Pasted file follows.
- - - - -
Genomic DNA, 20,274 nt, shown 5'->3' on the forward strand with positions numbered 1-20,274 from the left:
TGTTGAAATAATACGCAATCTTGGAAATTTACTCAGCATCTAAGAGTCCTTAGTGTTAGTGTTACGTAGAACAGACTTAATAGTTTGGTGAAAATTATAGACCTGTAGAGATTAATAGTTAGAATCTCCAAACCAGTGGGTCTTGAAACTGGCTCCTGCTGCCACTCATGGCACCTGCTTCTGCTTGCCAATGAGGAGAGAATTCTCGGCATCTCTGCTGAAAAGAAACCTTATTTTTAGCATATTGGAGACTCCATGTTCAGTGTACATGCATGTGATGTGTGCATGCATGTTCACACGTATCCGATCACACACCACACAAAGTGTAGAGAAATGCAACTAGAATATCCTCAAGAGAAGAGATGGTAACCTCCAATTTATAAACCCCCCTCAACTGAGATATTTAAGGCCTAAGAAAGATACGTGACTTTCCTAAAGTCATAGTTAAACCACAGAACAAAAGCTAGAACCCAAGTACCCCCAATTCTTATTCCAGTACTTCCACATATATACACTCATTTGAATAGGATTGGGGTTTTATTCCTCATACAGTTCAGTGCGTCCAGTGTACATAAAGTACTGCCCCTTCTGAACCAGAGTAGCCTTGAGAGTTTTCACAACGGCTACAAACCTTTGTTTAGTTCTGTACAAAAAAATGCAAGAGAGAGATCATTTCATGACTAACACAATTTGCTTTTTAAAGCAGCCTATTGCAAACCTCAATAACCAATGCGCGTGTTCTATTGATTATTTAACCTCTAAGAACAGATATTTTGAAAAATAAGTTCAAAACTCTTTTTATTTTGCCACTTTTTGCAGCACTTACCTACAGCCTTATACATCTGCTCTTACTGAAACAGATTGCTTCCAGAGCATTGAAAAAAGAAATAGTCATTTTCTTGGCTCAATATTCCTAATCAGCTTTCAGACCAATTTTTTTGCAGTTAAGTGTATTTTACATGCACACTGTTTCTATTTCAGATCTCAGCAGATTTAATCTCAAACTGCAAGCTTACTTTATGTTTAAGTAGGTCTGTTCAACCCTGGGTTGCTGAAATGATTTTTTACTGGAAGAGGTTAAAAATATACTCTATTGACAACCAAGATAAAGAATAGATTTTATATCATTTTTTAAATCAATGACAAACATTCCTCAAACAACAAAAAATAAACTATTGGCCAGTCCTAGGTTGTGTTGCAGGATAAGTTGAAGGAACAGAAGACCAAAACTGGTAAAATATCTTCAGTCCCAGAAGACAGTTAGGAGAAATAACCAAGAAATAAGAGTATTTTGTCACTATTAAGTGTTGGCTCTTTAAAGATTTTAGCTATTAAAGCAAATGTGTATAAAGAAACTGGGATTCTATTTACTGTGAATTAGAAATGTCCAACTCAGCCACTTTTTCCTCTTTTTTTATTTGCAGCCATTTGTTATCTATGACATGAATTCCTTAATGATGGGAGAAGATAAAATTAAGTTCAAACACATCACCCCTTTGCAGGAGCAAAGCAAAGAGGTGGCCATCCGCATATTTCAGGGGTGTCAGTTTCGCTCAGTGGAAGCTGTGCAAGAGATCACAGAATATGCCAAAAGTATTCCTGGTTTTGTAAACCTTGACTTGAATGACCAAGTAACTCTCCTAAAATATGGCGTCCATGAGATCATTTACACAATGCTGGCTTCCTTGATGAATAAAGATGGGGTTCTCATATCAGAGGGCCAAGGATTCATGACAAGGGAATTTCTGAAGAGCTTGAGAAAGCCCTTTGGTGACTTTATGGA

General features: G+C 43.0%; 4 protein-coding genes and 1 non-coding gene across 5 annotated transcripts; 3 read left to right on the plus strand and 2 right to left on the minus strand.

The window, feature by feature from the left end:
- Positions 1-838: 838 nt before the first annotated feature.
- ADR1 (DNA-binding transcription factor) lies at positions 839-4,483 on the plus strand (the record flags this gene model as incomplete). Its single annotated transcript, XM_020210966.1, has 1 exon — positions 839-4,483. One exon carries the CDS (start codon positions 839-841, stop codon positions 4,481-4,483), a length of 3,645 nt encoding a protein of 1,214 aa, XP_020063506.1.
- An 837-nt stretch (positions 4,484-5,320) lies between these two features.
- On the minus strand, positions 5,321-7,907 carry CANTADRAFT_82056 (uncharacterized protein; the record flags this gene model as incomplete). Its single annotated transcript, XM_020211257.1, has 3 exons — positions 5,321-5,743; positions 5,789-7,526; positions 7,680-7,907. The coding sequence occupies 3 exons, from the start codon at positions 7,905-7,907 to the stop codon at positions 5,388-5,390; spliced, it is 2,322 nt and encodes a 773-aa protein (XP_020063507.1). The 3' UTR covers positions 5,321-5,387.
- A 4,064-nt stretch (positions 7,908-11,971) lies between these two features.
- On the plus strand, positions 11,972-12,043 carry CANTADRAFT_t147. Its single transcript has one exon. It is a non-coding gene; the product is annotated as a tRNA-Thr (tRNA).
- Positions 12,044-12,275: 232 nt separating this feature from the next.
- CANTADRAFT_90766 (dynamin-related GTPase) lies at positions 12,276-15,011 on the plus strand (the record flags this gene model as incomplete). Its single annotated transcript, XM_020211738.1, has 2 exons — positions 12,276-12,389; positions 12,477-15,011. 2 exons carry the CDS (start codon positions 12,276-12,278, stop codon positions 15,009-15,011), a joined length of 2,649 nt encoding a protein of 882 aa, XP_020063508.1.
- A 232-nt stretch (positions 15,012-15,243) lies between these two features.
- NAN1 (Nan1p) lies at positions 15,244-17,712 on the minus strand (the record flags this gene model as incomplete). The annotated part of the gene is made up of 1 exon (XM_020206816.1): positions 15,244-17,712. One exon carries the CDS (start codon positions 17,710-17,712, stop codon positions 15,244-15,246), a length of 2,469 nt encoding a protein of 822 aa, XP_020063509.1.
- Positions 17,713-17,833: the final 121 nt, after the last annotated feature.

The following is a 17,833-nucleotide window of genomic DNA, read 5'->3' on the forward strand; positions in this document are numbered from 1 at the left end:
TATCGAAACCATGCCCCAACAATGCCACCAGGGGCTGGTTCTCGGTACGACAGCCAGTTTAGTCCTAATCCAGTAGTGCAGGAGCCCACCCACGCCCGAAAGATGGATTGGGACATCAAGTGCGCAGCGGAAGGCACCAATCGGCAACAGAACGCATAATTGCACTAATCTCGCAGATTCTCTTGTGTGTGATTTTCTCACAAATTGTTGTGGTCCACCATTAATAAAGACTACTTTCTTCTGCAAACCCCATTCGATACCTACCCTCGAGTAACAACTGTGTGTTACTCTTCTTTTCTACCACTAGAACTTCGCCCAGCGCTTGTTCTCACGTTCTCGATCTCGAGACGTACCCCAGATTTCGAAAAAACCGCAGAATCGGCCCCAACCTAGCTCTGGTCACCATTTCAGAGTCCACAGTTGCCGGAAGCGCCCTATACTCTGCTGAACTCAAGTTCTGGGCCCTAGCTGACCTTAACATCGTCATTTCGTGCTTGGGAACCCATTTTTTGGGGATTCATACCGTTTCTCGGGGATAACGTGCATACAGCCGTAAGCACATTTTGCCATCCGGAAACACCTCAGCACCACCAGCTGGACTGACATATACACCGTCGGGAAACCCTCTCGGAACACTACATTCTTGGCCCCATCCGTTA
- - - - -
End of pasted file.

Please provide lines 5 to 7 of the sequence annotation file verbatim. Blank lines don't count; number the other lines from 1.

- Positions 1-838: 838 nt before the first annotated feature.
- ADR1 (DNA-binding transcription factor) lies at positions 839-4,483 on the plus strand (the record flags this gene model as incomplete). Its single annotated transcript, XM_020210966.1, has 1 exon — positions 839-4,483. One exon carries the CDS (start codon positions 839-841, stop codon positions 4,481-4,483), a length of 3,645 nt encoding a protein of 1,214 aa, XP_020063506.1.
- An 837-nt stretch (positions 4,484-5,320) lies between these two features.